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Careline - Weighing in with health advice

"We get to see clients with very diverse and possibly challenging behaviours. I’ve had cases when a client would like to go on a special diet and this may have been because it makes them stand out as being different from others."

Obesity and malnutrition are two extremes of dietary related problems that Airedale’s specialist dietitians regularly encounter when helping prisoners as part of a wider Health in Justice service.

They have been using telemedicine to give on-screen advice and healthcare to offenders throughout the country for the past two years.

Currently they have telemedicine consultations with up to three prisoners a month which could increase as Airedale bids to provide health services for more prisons. It involves using secure video conferencing equipment located both in the prison’s healthcare centre and our hospital so that our clinicians can carry out ‘virtual’ consultations, talking face-to-face with the patient and occasionally carrying out examinations using close up hand-held camera if necessary.

Under-nutrition, caused by infectious diseases patients have picked up before their life in prison such as Hepatitis or HIV, is a common problem. Another is obesity as prisoners often over-eat due to the boredom of spending a long time on their own, locked in cells. They often buy sugary snacks and may have a poor understanding about what makes a healthy diet. Other problems include diabetes, food allergies, high cholesterol or blood pressure.

Laura, specialist dietitian said: “We get to see clients with very diverse and possibly challenging behaviours. I’ve had cases when a client would like to go on a special diet and this may have been because it makes them stand out as being different from others.”

One client weighed 19 and a half stone and had developed arthritis resulting in problems exercising. He did not want to eat vegetables saying they were frozen and poor quality and was snacking on lots of cereal. Laura helped him to lose weight by educating him about healthy options to choose from the prison canteen and avoiding pastry-based food. She advised him how to take small steps towards an exercise regime.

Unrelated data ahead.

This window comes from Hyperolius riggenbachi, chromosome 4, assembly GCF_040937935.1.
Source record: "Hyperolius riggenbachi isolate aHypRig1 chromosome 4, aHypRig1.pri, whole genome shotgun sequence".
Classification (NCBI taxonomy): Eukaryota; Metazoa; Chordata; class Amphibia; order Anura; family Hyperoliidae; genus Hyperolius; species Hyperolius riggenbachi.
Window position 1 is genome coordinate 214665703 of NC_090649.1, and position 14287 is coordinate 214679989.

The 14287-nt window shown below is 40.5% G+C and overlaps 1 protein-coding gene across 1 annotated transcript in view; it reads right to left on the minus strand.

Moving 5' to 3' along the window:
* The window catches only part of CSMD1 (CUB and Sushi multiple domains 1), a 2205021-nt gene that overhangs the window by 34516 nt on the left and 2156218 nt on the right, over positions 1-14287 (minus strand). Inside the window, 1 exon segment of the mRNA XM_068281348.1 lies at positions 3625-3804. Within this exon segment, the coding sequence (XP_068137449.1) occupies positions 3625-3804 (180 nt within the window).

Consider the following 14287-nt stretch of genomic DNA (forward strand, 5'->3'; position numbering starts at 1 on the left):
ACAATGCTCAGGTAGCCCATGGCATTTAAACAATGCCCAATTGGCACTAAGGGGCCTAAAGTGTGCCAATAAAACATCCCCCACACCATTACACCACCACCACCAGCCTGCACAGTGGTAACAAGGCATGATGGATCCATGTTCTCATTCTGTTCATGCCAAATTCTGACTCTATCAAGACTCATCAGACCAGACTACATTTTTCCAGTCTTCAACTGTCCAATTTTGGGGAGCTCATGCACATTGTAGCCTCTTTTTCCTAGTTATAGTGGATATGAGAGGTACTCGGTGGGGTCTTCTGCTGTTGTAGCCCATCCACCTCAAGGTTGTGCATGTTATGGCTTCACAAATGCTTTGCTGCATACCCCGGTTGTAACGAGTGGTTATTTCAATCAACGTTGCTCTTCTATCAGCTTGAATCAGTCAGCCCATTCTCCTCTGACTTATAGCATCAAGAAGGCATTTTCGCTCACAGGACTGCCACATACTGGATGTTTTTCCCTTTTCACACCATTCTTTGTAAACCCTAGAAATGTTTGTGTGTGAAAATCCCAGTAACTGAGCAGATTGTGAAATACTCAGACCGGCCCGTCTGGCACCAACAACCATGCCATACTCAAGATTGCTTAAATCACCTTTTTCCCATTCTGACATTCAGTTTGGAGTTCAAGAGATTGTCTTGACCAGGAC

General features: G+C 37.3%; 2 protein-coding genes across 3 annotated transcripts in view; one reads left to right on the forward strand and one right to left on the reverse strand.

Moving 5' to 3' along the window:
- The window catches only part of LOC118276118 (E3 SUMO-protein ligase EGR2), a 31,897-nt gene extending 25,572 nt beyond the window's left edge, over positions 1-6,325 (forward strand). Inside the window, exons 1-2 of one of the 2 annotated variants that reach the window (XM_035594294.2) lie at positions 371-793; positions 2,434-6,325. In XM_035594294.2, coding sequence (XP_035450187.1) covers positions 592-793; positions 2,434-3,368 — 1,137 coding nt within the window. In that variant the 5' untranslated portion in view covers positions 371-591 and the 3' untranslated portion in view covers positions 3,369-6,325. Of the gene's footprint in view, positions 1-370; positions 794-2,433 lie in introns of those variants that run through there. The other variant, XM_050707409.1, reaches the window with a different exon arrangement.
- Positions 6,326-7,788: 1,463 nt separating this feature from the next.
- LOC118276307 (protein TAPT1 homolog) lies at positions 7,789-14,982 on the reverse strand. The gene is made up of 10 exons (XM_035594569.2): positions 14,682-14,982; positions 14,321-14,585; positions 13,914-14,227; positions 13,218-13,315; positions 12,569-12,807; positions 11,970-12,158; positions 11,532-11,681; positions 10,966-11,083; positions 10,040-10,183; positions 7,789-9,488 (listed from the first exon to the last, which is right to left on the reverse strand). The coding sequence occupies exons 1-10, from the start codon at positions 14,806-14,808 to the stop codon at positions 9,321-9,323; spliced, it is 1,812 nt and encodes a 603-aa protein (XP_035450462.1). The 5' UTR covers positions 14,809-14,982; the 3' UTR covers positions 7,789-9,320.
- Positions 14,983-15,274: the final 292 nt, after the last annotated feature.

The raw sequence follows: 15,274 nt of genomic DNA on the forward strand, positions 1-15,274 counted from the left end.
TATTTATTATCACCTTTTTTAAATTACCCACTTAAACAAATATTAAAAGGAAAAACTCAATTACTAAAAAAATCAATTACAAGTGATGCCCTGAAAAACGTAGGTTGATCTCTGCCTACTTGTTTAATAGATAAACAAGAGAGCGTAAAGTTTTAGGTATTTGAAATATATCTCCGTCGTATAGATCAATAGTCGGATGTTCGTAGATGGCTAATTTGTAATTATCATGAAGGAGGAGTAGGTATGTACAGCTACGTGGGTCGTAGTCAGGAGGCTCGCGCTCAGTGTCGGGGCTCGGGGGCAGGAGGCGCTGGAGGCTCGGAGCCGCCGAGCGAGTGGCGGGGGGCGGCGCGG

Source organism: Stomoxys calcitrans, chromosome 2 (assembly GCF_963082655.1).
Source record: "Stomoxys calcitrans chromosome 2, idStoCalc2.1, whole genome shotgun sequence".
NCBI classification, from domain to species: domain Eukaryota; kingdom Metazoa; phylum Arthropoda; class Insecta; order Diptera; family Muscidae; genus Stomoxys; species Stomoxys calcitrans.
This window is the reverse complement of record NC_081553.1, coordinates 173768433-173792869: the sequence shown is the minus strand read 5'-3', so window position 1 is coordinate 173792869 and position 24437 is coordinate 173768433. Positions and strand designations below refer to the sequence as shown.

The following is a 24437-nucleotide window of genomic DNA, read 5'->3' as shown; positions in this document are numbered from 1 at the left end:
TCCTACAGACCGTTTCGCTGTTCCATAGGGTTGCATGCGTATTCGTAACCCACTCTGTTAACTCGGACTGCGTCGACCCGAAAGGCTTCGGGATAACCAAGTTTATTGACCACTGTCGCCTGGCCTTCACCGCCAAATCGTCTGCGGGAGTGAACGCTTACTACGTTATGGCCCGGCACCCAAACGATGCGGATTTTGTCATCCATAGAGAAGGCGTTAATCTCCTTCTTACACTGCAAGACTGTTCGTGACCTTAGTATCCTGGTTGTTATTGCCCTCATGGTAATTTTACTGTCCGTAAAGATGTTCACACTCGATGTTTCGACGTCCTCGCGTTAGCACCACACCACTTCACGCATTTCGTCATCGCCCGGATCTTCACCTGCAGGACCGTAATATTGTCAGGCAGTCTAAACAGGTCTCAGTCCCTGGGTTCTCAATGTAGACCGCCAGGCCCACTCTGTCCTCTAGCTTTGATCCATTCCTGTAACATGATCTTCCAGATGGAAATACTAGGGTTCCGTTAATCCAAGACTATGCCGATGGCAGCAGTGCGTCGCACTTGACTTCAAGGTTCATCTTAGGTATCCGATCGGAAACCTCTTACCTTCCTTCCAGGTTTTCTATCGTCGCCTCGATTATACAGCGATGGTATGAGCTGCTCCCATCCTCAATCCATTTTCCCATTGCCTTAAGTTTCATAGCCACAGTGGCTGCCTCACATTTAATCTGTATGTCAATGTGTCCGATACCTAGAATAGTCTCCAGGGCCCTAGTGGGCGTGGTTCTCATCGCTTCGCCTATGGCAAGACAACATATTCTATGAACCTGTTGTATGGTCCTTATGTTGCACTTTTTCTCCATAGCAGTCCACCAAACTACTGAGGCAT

Airedale NHS Foundation Trust has rolled this pioneering project to provide 20 prisons throughout the country with immediate medical advice using telemedicine. This covers a range of health problems including serious situations from our skilled A&E consultants and second opinions on other medical conditions via scheduled appointments with consultants.

All prisoners who have had consultations by this method would otherwise have been taken out of prison to a local hospital, which can mean an increase in both costs and the time taken to deliver medical advice, particularly as many prisons have a remote location. Telemedicine consultations reduce the risk of removing prisoners from the prison and they restore the patients’ dignity as there is no need for escorts of handcuffs.

Patients have benefited from getting healthcare and specialist advice more quickly delivered in an appropriate setting. Savings are ploughed into providing better healthcare in the future. In addition, the prison healthcare staff have benefited from working with our consultants.

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"We get to see clients with very diverse and possibly challenging behaviours. I’ve had cases when a client would like to go on a special diet and this may have been because it makes them stand out as being different from others."

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